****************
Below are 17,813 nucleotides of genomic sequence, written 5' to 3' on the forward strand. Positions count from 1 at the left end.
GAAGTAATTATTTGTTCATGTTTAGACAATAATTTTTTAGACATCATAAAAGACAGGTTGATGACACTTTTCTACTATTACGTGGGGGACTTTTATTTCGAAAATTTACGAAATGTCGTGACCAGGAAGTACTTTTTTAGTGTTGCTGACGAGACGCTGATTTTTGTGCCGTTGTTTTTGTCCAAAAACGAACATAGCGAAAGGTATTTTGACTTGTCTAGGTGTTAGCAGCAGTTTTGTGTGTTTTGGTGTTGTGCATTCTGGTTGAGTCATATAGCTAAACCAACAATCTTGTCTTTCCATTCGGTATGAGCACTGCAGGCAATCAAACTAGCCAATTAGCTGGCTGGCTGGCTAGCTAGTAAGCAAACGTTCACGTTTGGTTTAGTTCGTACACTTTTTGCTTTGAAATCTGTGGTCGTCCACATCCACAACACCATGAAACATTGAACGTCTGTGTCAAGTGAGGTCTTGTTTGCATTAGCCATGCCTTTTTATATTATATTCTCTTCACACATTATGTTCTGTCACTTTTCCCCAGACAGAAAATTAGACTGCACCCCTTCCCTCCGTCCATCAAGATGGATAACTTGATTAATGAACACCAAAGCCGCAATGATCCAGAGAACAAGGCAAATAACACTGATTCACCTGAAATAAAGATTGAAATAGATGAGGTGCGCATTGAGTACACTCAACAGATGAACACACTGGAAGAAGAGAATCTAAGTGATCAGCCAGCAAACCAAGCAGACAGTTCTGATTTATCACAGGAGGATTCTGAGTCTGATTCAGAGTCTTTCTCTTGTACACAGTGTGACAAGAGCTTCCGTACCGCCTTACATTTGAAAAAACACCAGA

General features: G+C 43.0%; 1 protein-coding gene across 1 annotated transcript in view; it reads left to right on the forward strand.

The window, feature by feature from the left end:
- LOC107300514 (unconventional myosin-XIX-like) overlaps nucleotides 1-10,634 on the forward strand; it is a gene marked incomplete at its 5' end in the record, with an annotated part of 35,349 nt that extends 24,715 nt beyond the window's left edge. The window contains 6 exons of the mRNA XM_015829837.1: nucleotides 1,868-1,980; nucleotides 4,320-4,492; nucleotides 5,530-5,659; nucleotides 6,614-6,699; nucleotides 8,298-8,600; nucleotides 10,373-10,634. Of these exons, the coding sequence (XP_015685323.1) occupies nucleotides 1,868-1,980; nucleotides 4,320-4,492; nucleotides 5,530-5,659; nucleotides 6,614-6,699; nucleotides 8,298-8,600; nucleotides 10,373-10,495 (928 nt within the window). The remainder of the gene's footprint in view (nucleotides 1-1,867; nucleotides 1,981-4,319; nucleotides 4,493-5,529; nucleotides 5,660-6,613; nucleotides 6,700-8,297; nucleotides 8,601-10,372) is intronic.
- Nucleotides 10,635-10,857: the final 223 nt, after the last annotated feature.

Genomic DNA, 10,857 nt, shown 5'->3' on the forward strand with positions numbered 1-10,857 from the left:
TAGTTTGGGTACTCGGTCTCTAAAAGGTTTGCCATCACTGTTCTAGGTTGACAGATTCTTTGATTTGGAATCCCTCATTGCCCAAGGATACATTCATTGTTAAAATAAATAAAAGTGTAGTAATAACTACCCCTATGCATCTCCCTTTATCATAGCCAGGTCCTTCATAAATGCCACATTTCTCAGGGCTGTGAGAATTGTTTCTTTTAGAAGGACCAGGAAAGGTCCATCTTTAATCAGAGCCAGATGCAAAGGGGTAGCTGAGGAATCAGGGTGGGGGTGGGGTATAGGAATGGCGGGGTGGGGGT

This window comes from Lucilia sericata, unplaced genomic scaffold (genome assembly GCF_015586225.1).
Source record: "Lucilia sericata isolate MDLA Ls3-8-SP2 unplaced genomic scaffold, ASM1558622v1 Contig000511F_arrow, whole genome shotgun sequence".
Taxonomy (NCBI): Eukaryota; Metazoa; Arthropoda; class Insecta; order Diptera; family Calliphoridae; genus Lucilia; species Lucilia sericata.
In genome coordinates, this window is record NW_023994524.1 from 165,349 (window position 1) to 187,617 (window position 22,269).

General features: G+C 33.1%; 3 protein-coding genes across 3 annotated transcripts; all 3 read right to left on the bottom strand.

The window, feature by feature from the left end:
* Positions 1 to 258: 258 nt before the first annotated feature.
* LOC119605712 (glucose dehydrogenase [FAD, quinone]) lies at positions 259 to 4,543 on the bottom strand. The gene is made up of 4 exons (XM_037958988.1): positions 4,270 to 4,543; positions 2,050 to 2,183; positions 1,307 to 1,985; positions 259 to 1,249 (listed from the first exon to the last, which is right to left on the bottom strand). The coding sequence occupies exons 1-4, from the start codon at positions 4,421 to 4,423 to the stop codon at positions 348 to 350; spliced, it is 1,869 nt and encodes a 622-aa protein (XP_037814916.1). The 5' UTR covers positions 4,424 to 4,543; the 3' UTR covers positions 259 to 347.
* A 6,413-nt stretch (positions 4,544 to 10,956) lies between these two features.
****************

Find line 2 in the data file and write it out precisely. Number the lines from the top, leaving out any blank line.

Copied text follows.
GAAGTAATTATTTGTTCATGTTTAGACAATAATTTTTTAGACATCATAAAAGACAGGTTGATGACACTTTTCTACTATTACGTGGGGGACTTTTATTTCGAAAATTTACGAAATGTCGTGACCAGGAAGTACTTTTTTAGTGTTGCTGACGAGACGCTGATTTTTGTGCCGTTGTTTTTGTCCAAAAACGAACATAGCGAAAGGTATTTTGACTTGTCTAGGTGTTAGCAGCAGTTTTGTGTGTTTTGGTGTTGTGCATTCTGGTTGAGTCATATAGCTAAACCAACAATCTTGTCTTTCCATTCGGTATGAGCACTGCAGGCAATCAAACTAGCCAATTAGCTGGCTGGCTGGCTAGCTAGTAAGCAAACGTTCACGTTTGGTTTAGTTCGTACACTTTTTGCTTTGAAATCTGTGGTCGTCCACATCCACAACACCATGAAACATTGAACGTCTGTGTCAAGTGAGGTCTTGTTTGCATTAGCCATGCCTTTTTATATTATATTCTCTTCACACATTATGTTCTGTCACTTTTCCCCAGACAGAAAATTAGACTGCACCCCTTCCCTCCGTCCATCAAGATGGATAACTTGATTAATGAACACCAAAGCCGCAATGATCCAGAGAACAAGGCAAATAACACTGATTCACCTGAAATAAAGATTGAAATAGATGAGGTGCGCATTGAGTACACTCAACAGATGAACACACTGGAAGAAGAGAATCTAAGTGATCAGCCAGCAAACCAAGCAGACAGTTCTGATTTATCACAGGAGGATTCTGAGTCTGATTCAGAGTCTTTCTCTTGTACACAGTGTGACAAGAGCTTCCGTACCGCCTTACATTTGAAAAAACACCAGA